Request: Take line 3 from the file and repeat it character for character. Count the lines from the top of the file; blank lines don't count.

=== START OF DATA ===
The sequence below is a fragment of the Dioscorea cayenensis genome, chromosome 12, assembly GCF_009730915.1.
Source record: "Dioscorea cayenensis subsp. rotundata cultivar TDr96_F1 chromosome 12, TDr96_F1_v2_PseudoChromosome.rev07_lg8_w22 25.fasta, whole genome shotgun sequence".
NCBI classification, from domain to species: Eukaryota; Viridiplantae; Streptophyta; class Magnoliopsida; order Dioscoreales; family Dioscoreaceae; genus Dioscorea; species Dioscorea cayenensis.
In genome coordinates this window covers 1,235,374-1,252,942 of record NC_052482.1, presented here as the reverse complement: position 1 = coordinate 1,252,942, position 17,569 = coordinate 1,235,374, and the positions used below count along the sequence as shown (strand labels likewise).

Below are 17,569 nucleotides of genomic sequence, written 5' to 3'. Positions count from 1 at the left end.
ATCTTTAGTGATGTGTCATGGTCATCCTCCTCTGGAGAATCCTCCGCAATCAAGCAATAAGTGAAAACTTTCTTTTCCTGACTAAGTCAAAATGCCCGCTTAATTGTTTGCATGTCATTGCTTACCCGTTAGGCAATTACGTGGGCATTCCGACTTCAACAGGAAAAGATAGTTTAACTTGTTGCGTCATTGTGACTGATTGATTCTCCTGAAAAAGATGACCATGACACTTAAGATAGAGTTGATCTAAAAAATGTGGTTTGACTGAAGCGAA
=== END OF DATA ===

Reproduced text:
NCBI classification, from domain to species: Eukaryota; Viridiplantae; Streptophyta; class Magnoliopsida; order Dioscoreales; family Dioscoreaceae; genus Dioscorea; species Dioscorea cayenensis.